Sunday, May 4, 2008

Fantasy: Alchemy, Artifice, Magecraft

Alchemy, Artifice, and Magecraft operate much like SotC's Gadgets or Artifacts. Each potion, item, or spell is made up of one or more effects -- the magical equivalent of improvements. These effects for these three forms of magic are as follows, with the appropriate form of magic in parentheses afterwards. Most are just like their SotC counterparts, but there are a few new ones in there, too.

Additional Capability (Artifice)
The item can now do something else of roughly the same scope. Examples include a magical bow that fires arrows of pure energy, a flying cart that can travel on the ground or through the air, or a sword with a blade of fire.

Alternate Usage (Artifice, Magecraft)
This effect allows skills to be used differently. Examples include enchanted spectacles that allow the wearer to use Alertness rather than Empathy to get a read on someone, a magical bolt that allows the caster to attack using Art rather than Missile, or a spell of speed that allows the target to use Art (or the caster's Art) to cover ground instead of Athletics.

Armed (Alchemy, Artifice, Magecraft)
The imbiber, item, caster, or target gains the ability to attack, or to allow its possessor to attack, with Melee or Missile as if he/it possessed a weapon of some kind. Examples include a scarf that can be used as a whip, a potion that imbues the wearer's hands with supernatural hardness, or a spell that creates a sword of fire.

Armored (Alchemy, Artifice, Magecraft)
The imbiber, item, caster or target is granted or provides armor-like protection. If taken once, this effect provides the benefits of Light Armor. If taken twice, it acts as Medium Armor, and three times, Heavy Armor. Examples include a potion that hardens the subject's skin, a cloak that provides magical protection against blows, or a spell that sheathes the target in abjurant energy.

Aspect (Alchemy, Artifice, Magecraft)
Add an Aspect to the target. Depending on the other effects of the spell, this can be so fragile as to only last for the space of a single exchange, sticky enough to last for hours, or anything in between. This effect can be taken more than once to increase the "stickiness" of the Aspect, but again, the base duration will depend on the spell. For example, "Aspect: Flying" on a spell of magical flight would last as long as the spell (one scene) and "Aspect: Prone" lasts until the target gets up, whereas "Aspect: On Fire" granted via an instantaneous spell like firebolt would last much longer than the spell itself, though the target could take actions (e.g., some combination of stopping, dropping, and rolling) to remove it.

Conscious (Artifice)
The device has some manner of sentience and is able to act independently in a very limited fashion. Oftentimes, this means that the item gains a skill, the rating of which is equal to the total number of effects the item possesses. This effect can be taken multiple times to either bump up a single skill or acquire new ones. How this all shakes out depends greatly on the item in question, but odds are only mental skills will be appropriate. For example, a sword containing the bound spirit of a demon might have its own Alertness skill, or Lore, of which the wielder can make use. Athletics, however, would be a tough sell, because the sword simply lacks a means of locomotion. Despite the sentience, the item can't act independently of its owner; it requires a command or prompt of some kind to activate. Note that this basic concept can also be more or less created using Upgrade, below, although it'll be quite different in practice.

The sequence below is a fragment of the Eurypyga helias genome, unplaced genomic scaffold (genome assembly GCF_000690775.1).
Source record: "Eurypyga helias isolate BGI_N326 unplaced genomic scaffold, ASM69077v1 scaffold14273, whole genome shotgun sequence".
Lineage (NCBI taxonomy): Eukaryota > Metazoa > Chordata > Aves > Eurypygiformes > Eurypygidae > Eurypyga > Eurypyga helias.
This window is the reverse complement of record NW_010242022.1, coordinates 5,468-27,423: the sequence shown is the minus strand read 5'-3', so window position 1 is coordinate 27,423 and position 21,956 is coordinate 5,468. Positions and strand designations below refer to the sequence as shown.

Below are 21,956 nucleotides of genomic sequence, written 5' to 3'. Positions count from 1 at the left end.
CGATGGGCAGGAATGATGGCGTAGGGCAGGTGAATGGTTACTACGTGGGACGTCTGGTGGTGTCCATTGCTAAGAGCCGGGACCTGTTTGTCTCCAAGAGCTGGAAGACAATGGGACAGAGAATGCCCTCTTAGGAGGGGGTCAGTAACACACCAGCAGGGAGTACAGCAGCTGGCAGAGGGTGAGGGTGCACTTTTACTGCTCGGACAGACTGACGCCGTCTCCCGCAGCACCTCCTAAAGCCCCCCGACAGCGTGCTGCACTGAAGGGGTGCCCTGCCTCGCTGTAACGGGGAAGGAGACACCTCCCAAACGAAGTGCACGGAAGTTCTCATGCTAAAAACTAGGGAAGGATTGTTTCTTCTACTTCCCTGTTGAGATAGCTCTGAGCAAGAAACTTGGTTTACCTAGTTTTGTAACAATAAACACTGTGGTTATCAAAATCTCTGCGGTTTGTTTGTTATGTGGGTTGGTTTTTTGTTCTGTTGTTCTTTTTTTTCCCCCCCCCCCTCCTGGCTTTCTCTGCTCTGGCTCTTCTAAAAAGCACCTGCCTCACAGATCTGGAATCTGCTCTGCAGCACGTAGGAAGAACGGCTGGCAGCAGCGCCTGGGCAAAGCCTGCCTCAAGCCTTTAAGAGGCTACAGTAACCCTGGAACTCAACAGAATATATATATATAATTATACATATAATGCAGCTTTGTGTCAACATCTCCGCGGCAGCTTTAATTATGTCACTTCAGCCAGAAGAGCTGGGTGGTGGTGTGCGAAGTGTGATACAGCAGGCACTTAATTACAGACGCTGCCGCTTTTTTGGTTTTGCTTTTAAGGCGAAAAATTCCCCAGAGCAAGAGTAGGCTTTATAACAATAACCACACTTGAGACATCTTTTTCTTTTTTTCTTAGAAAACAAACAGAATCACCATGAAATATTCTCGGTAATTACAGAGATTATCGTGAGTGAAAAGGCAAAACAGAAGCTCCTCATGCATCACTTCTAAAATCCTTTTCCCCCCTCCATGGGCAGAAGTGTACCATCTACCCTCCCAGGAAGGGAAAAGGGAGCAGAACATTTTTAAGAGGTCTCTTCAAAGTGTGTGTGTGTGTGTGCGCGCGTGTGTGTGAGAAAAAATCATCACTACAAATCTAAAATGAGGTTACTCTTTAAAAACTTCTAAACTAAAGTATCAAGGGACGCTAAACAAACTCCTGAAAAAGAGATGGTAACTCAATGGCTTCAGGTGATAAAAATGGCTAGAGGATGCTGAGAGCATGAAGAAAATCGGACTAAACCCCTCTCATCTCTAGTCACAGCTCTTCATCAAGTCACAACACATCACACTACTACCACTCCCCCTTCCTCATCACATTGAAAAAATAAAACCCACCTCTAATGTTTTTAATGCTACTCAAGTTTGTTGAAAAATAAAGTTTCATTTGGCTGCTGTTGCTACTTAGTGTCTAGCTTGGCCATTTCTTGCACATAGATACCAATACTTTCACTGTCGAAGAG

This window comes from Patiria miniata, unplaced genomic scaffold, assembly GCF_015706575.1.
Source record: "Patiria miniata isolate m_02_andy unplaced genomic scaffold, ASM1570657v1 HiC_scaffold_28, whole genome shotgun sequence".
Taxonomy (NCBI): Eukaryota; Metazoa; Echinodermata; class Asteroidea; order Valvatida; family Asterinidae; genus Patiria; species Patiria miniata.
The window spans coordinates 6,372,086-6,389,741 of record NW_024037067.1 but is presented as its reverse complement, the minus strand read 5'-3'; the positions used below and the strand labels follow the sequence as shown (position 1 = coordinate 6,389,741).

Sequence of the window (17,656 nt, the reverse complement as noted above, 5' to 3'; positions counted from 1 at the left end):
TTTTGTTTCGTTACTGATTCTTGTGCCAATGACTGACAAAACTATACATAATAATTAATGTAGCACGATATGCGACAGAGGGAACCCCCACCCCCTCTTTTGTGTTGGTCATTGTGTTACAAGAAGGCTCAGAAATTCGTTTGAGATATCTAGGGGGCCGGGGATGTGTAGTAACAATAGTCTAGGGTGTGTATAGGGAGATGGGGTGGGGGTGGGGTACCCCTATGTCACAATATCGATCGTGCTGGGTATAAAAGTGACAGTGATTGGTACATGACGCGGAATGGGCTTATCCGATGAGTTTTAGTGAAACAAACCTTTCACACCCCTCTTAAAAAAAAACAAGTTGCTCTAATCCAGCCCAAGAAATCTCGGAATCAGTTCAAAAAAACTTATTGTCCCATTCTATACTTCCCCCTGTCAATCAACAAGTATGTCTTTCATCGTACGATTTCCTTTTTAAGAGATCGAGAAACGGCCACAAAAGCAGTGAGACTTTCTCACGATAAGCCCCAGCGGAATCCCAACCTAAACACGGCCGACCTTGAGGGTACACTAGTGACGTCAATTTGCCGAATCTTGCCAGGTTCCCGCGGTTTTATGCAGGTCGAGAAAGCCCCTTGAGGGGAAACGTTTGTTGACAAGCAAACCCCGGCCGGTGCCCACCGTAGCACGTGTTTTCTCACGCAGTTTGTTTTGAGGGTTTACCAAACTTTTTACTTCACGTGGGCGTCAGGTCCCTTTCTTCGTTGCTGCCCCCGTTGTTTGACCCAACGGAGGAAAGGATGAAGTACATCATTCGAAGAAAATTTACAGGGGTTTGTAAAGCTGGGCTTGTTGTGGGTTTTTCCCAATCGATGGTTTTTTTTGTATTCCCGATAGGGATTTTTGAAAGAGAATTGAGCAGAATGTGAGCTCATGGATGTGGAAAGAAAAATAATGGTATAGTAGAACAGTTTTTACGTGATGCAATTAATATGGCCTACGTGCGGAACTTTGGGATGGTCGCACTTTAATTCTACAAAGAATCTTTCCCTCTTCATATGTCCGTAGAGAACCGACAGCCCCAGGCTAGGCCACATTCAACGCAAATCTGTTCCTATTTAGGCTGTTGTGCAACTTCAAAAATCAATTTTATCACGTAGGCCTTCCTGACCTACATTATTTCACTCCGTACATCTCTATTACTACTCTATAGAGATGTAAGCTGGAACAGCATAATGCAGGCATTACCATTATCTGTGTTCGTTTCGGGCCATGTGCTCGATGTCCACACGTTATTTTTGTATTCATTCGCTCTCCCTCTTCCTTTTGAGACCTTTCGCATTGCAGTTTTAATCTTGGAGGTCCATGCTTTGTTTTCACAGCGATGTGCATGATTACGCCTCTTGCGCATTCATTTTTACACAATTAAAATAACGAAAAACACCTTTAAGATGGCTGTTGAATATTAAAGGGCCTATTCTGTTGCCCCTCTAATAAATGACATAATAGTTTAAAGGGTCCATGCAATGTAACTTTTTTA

Independent (Artifice)
Prerequisite: Conscious
Like Conscious, but the device is capable of basic reasoning, and can interpret simple commands. As the name implies, the item can act independently, even if its owner is unconscious. Limited movement is possible, even without a means of locomotion, as is speech or some other form of communication with its bearer. Depending on the nature of the item, it can even have physical skills such as Melee, although these will always be limited to Mediocre (in other words, having the skill at Mediocre lets the item use it at all).

Delay (Alchemy, Magecraft)
Technically, this isn't an effect on the item, spell, or potion, but on one or more of its existing effects. For example, a Delayed shocking blast explodes a few minutes after the mage casts it instead of immediately. The mage decides the length of the Delay when he casts the spell.

Trigger (Alchemy, Artifice, Magecraft)
Like Delay, Trigger postpones the effect(s) of a spell, item, or potion, but unlike Delay, the determinant isn't time, but a specific event or contigency. If you want to get pedantic, nearly every product of Alchemy has a trigger: drinking the potion, applying the oil, etc. But that sort of thing doesn't count as an effect; this is different. You can consume a feather-weight potion now, but it won't activate until you experience a sudden fall. That's the Trigger. Similarly, the shocking blast above could be cast with a Trigger of "When someone opens this door."

Duration (Alchemy, Magecraft)
This effect increases the default duration of the potion or spell. A potion that would normally last for an encounter can be made to last for several hours or all day; likewise, the same can be done with a spell that has a base duration of longer than one exchange (thus, no day-long shocking blasts). Some spells have a duration equal to the caster's Art skill in rounds. Applying this effect to those spells doubles, triples, etc. the duration, depending on how many times the effect is applied.